Then came my nurse. She said that these student nurses would really like to see someone that had the stamina to do a natural birth, and could they stay? I said they could as long as they were quiet. Those girls never made a sound the rest of the time. My nurse on the other hand never closed her mouth from that moment on. It's funny to think about now, but her high pitched, loud voice talking to me through contractions as if I cared at all what she was saying during contractions was quite grating. It's especially funny that after she had asked me all of my medical history questions, (which Kevin was answering but she kept directing to me as if I weren't busy) she said to the student nurses that women like me just liked to be left alone now. I wish she had followed her own instructions.

The good news is they let me take a bath even though my water had broken. (Apparently hospital policy does eventually catch up to medical research.) As far as I'm concerned natural childbirth is impossible without a tub full of warm water. They taught the nurses how to check the heartbeat while I was in the tub, which was fine except the nurse kept talking the whole time. Then she spilled my ice chips on the floor, cleaned up a bit and then left. Kevin went to get me something I had asked for, I forget what, and I turned onto my side hoping that would get the baby off of my back. No sooner had I done so but my body started pushing. It was a terrifying experience. I never had an urge to push with Alena. They just told me it was time and then told me when to push and counted for me. There I was in the tub all alone and pushing with all of my might. It was only one contraction before Kevin was back and I sent him to get help and I tried to get out of the tub. No such luck. When everyone got back they moved me in a wheel chair the 10 feet from the tub to the bed because I couldn't have made it.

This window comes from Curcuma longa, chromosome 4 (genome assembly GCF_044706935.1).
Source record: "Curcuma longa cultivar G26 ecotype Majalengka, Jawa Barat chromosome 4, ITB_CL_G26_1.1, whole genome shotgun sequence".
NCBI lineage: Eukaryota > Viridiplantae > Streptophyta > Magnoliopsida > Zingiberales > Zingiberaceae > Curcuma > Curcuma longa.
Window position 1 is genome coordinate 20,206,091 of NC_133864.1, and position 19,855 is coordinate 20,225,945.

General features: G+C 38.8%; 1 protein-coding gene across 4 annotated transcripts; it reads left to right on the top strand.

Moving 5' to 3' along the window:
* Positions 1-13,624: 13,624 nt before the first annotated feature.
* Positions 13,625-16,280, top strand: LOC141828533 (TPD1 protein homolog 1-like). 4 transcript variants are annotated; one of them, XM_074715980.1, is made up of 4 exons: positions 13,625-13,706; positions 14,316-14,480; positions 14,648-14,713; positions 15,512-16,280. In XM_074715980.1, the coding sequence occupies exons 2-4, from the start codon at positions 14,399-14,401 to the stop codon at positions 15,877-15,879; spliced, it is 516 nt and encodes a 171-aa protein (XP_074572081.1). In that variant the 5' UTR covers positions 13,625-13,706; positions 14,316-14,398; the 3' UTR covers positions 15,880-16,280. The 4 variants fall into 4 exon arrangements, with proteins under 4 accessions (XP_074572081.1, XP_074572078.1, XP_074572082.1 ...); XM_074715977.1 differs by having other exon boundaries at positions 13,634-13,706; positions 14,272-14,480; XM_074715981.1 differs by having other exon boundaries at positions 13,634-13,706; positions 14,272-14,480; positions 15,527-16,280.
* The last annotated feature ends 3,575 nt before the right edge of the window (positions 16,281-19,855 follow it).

When they checked they said I wasn't quite ready to push, which was OK because I hate pushing and when I was not on my side I didn't really have the urge anymore. I tried a couple of contractions on my hands and knees with that woman blabbering on the whole time. It didn't feel any better, but it was worth it because Reasor took the opportunity to turn over. Thank you, Reasor. I had one contraction where the nurse tried rubbing my back. I made it clear to her that her efforts were not welcome by grunting something nondistinct. Kevin tried gently touching my shoulder with Alena but all I had to do for him was feebly wave my hand. At some point this time I wanted to hold Kevin's hand, and once again he could take subtle hints. Good job, Kevin.

A few more contractions and I was ready to push. The Doctor took the opportunity between contractions to ask how long I had pushed with my first. I told her, and she said that this one would probably be faster. Then a contraction started so she immediately stopped talking to let me work. Not to worry, the void was filled by the nurse having a monologue about what half of 30 minutes would be. I shushed her. I don't think she realized what a drastic measure it was for a girl like me to shush her so forcefully. Probably equal to a more expressive person using an expletive. Nonetheless, she was quiet for the next 30 seconds or so.

So I pushed and pushed and tried to ignore the nurse shouting instructions at me. When I followed her instructions, the pushes were more effective, but more effective = more painful so I wasn't terribly obedient. She did instruct me to grunt instead of shouting, which I tried. I almost laughed when I heard the cow noise that came out. Toward the end I said in my very best whiny voice, "I want it to be done." Reasor apparently wanted it to be done too. He told us by slowing down his heart. They put an oxygen mask on me and then delivered him pretty quickly with the help of a pair of scissors.

They gave me that little boy and they didn't even ask to take him away to measure him and such until more than an hour later. In fact we called to tell Alena about her brother's arrival before we knew how much he weighed. She said, "Hi, Reasor. I'm having a sleep-over."

The Doctor told us that it was great that those nurses had been able to see such a textbook-perfect natural delivery. It was a Doctor we had never met, but I liked her quite a bit. She was approximately 100 times faster at doing stitches than the Doctor who delivered Alena, and she didn't talk to me like a baby.